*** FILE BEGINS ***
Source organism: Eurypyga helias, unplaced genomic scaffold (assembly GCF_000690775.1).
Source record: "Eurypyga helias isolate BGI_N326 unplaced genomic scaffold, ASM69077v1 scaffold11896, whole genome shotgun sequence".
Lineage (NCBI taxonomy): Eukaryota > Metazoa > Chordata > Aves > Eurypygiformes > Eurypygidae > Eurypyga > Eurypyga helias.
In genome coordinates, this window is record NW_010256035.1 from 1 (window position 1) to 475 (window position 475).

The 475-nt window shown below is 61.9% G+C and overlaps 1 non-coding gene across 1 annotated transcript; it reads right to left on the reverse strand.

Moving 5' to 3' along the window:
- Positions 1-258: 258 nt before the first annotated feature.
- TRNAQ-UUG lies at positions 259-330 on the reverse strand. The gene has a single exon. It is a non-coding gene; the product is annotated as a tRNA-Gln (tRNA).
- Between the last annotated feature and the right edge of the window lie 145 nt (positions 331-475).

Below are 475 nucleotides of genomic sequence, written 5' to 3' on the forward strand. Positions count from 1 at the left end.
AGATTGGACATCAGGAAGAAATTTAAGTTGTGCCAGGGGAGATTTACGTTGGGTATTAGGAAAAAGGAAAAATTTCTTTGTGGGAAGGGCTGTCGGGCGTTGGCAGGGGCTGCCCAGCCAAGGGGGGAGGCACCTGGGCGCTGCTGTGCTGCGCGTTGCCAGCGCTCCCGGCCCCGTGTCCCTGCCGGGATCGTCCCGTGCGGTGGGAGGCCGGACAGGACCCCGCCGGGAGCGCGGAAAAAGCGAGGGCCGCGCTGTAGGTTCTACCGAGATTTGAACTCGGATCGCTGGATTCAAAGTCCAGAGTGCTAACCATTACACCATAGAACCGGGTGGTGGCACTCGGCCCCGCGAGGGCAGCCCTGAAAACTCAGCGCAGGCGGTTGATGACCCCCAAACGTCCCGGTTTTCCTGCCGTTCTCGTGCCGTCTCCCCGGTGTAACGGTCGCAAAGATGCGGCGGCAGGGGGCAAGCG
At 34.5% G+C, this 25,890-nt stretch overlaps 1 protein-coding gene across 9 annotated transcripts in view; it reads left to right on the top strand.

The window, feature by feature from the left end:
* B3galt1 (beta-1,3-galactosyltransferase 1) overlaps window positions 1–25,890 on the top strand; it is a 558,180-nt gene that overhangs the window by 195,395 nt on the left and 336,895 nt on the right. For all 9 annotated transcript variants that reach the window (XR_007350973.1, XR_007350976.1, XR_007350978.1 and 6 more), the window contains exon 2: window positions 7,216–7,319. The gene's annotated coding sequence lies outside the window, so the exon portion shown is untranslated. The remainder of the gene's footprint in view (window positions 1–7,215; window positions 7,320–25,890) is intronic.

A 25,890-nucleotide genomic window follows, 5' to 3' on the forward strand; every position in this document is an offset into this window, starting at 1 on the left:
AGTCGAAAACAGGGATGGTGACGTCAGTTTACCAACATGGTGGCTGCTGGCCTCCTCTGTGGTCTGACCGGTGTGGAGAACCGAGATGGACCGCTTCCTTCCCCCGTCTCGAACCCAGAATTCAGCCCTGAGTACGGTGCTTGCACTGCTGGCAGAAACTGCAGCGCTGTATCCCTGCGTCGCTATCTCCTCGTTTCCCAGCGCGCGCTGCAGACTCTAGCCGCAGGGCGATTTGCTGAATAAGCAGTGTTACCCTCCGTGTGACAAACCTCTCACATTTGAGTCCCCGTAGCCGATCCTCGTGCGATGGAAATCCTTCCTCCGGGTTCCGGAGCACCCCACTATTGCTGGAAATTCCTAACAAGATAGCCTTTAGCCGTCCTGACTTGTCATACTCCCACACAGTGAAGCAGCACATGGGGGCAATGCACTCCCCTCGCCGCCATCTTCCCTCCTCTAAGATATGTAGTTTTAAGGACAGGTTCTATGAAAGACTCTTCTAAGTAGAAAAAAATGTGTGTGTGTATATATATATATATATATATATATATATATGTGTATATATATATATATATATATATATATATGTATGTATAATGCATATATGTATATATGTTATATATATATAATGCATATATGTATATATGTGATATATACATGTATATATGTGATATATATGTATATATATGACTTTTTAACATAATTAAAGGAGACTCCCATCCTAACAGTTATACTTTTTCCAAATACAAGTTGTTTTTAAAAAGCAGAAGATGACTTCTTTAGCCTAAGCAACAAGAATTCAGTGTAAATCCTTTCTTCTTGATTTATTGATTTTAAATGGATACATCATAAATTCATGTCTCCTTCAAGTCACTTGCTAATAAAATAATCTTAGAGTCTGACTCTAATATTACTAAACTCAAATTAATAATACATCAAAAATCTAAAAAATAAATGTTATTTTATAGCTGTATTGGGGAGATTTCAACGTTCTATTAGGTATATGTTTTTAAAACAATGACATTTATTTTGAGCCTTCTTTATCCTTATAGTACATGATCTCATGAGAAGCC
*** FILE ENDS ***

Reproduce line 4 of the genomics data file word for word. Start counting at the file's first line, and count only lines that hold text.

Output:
In genome coordinates, this window is record NW_010256035.1 from 1 (window position 1) to 475 (window position 475).